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Defying the Odds

Defying the Odds
New book about the 2016 election.

Sunday, March 18, 2018

Cambridge Analytica and Russia

In  Defying the Oddswe discuss Russian involvement in the 2016 campaign

Issie Lapowsky at Wired:
CAMBRIDGE ANALYTICA, A data analysis firm that worked on President Trump's 2016 campaign, and its related company, Strategic Communications Laboratories, pilfered data on 50 million Facebook users and secretly kept it, according to two reports in The New York Times and The Guardian. The apparent misuse of Facebook data—and the social media giant's failure to police it—leave both companies with plenty still to answer for.
Facebook has suspended both Cambridge and SCL while it investigates whether both companies retained Facebook user data that had been provided by third-party researcher Aleksandr Kogan of the company Global Science Research, a violation of Facebook's terms. The suspensions were announced just hours before The New York Times and The Guardian published stories Saturday morning describing how Cambridge Analytica harvested data on 50 million US Facebook users, a number far larger than the 270,000 accounts Facebook initially cited. Facebook says it knew about the breach, but had received legally binding guarantees from the company that all of the data was deleted
Carole Cadwalladr and Emma Graham-Harrison at The Guardian:
Aleksandr Kogan, the Cambridge University academic who orchestrated the harvesting of Facebook data, had previously unreported ties to a Russian university, including a teaching position and grants for research into the social media network, the Observer has discovered. Cambridge Analytica, the data firm he worked with – which funded the project to turn tens of millions of Facebook profiles into a unique political weapon – also attracted interest from a key Russian firm with links to the Kremlin.
Energy firm Lukoil, which is now on the US sanctions list and has been used as a vehicle of government influence, saw a presentation on the firm’s work in 2014. It began with a focus on voter suppression in Nigeria, and Cambridge Analytica also discussed “micro-targeting” individuals on social media during elections.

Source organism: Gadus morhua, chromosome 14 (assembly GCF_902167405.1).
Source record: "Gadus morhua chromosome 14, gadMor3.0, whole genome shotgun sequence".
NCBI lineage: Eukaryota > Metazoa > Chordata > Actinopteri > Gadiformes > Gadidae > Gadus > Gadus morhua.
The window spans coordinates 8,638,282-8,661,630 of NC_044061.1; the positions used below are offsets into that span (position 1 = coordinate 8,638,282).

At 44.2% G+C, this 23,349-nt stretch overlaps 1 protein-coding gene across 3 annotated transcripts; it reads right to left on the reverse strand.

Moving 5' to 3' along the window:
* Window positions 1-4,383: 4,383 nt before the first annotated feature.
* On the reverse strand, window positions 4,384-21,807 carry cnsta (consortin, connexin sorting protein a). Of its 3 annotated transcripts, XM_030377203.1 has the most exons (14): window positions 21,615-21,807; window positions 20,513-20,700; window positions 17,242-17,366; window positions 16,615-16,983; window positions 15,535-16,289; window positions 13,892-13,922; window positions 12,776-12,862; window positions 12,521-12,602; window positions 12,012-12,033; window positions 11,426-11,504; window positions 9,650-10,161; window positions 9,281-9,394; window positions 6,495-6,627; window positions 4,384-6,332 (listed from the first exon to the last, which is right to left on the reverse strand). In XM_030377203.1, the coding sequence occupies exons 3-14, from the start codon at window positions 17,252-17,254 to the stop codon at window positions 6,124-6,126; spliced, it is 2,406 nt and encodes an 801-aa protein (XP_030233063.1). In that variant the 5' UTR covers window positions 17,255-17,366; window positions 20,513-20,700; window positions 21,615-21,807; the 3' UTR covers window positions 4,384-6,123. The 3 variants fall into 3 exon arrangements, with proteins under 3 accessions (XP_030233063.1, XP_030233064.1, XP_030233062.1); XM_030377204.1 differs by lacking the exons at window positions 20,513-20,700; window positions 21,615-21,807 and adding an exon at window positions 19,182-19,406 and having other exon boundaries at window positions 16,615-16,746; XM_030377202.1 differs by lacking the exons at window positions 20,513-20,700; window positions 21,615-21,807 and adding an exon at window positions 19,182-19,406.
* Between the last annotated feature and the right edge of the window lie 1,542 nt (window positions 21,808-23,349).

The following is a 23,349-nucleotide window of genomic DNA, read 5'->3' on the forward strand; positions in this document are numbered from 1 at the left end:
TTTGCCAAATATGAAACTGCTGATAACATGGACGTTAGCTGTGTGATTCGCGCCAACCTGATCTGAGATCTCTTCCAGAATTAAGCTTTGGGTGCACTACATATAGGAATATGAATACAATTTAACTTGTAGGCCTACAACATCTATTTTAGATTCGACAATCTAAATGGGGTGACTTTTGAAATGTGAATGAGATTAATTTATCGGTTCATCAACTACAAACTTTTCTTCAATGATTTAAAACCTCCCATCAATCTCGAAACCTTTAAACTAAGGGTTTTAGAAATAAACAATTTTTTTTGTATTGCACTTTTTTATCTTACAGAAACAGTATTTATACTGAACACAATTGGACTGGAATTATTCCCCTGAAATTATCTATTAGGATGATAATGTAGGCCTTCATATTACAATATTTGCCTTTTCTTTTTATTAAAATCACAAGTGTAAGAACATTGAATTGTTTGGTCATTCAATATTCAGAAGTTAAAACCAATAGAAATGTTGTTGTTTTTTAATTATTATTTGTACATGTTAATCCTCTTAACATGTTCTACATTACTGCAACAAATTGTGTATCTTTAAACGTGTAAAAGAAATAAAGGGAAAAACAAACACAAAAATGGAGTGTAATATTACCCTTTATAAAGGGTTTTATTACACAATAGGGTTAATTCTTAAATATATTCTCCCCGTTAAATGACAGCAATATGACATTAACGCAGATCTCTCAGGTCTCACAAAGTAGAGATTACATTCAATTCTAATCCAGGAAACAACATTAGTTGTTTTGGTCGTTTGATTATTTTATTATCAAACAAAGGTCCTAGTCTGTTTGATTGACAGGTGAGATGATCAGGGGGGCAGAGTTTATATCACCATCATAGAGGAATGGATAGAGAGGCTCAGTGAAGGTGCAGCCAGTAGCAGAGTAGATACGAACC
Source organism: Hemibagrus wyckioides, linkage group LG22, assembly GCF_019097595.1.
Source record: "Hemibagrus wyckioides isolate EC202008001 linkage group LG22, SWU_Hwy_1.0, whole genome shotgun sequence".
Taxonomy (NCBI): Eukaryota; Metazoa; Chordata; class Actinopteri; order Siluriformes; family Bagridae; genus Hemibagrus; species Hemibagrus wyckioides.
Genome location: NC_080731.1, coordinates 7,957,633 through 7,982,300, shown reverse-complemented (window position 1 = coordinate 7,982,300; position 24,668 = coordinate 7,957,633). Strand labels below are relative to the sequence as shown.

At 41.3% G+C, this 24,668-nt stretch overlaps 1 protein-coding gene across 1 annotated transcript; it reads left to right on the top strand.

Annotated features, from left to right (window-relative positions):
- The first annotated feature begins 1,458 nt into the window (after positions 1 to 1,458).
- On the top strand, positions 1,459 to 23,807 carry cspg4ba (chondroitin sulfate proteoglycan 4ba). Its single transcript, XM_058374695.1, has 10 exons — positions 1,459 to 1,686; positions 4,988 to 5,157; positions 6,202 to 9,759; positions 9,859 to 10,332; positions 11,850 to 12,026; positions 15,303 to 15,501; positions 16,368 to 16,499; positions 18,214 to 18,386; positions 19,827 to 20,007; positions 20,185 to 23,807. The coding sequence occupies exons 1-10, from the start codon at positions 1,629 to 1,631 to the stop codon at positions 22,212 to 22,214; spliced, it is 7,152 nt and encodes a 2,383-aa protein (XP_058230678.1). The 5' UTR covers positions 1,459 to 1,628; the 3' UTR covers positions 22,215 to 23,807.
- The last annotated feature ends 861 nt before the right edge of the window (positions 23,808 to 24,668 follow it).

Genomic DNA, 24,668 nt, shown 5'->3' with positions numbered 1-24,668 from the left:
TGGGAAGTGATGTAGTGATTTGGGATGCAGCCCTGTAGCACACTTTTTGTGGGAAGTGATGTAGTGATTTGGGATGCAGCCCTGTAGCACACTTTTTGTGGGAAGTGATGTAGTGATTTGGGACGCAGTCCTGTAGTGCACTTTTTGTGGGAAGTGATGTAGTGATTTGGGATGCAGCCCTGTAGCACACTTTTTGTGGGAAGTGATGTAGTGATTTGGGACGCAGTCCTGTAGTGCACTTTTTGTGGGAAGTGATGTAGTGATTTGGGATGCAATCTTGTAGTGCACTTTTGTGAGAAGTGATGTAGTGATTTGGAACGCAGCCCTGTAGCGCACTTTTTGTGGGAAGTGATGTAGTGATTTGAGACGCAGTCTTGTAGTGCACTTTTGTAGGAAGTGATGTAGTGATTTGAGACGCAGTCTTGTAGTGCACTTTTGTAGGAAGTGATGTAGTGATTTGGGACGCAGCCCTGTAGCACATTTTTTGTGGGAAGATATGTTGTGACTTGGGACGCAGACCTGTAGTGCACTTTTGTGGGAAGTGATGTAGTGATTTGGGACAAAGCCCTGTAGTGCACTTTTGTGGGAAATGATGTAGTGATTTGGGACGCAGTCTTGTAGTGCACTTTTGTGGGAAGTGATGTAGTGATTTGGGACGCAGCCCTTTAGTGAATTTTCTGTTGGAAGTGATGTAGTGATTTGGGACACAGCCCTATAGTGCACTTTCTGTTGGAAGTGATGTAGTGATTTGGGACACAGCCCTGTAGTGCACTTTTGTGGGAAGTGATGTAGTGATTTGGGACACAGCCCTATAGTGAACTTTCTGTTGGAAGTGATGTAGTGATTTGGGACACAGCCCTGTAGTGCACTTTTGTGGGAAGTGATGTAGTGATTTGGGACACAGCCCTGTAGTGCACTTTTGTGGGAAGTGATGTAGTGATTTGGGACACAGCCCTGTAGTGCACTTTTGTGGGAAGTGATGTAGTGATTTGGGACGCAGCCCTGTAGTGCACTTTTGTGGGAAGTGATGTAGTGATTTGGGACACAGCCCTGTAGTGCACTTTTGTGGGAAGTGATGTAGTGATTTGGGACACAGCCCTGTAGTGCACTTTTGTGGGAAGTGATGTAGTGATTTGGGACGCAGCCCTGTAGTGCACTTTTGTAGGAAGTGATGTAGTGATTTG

...
Kogan, a lecturer who worked with Cambridge Analytica on building up the database of US voters then at the heart of the company’s plans, said he had not had any connection to the Lukoil pitch.
But while he was helping turn Facebook profiles into a political tool he was also an associate professor at St Petersburg State University, taking Russian government grants to fund other research into social media. “Stress, health, and psychological wellbeing in social networks: cross-cultural investigation” was the title of one piece of research. Online posts showed Kogan lecturing in Russian. One talk was called: “New methods of communication as an effective political instrument”.
Cambridge University said academics are allowed to take on outside work but are expected to inform their head of institution, a rule Kogan had complied with. “We understand that Dr Kogan informed his head of department of discussions with St Petersburg University regarding a collaboration; it was understood that this work and any associated grants would be in a private capacity,” a spokesman said.
Apart from that, Kogan appears to have largely kept the work private. Colleagues said they had not heard about the post in St Petersburg. “I am very surprised by that. No one knew,” one academic who asked not to be named told the Observer. Russia is not mentioned in a 10-page CV Kogan posted on a university website in 2015. The CV lists undergraduate prizes and grants of a few thousand dollars and links to dozens of media interviews. 
Carole Cadwalladr and Emma Graham-Harrison at The Guardian:
The data analytics firm that worked with Donald Trump’s election team and the winning Brexit campaign harvested millions of Facebook profiles of US voters, in one of the tech giant’s biggest ever data breaches, and used them to build a powerful software program to predict and influence choices at the ballot box.